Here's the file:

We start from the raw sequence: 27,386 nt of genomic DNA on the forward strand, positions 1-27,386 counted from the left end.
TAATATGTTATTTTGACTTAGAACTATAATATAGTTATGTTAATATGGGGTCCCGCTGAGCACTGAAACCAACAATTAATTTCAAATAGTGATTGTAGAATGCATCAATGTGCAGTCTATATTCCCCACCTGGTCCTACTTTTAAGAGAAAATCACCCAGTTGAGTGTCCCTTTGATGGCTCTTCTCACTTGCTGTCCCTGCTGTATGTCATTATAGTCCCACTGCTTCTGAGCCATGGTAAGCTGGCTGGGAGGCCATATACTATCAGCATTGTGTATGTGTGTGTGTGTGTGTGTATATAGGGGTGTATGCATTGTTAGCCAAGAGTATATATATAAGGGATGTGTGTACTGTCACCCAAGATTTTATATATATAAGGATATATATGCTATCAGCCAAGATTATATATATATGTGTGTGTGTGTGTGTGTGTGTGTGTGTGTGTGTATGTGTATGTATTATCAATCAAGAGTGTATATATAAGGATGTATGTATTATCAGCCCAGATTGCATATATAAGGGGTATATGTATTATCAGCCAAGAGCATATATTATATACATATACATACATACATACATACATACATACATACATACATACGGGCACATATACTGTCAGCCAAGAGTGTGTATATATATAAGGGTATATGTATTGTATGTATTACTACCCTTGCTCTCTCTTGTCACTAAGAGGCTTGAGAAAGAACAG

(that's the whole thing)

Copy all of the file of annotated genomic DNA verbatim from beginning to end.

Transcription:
We start from the raw sequence: 27,386 nt of genomic DNA on the forward strand, positions 1-27,386 counted from the left end.
TAATATGTTATTTTGACTTAGAACTATAATATAGTTATGTTAATATGGGGTCCCGCTGAGCACTGAAACCAACAATTAATTTCAAATAGTGATTGTAGAATGCATCAATGTGCAGTCTATATTCCCCACCTGGTCCTACTTTTAAGAGAAAATCACCCAGTTGAGTGTCCCTTTGATGGCTCTTCTCACTTGCTGTCCCTGCTGTATGTCATTATAGTCCCACTGCTTCTGAGCCATGGTAAGCTGGCTGGGAGGCCATATACTATCAGCATTGTGTATGTGTGTGTGTGTGTGTGTATATAGGGGTGTATGCATTGTTAGCCAAGAGTATATATATAAGGGATGTGTGTACTGTCACCCAAGATTTTATATATATAAGGATATATATGCTATCAGCCAAGATTATATATATATGTGTGTGTGTGTGTGTGTGTGTGTGTGTGTGTGTATGTGTATGTATTATCAATCAAGAGTGTATATATAAGGATGTATGTATTATCAGCCCAGATTGCATATATAAGGGGTATATGTATTATCAGCCAAGAGCATATATTATATACATATACATACATACATACATACATACATACATACATACATACGGGCACATATACTGTCAGCCAAGAGTGTGTATATATATAAGGGTATATGTATTGTATGTATTACTACCCTTGCTCTCTCTTGTCACTAAGAGGCTTGAGAAAGAACAG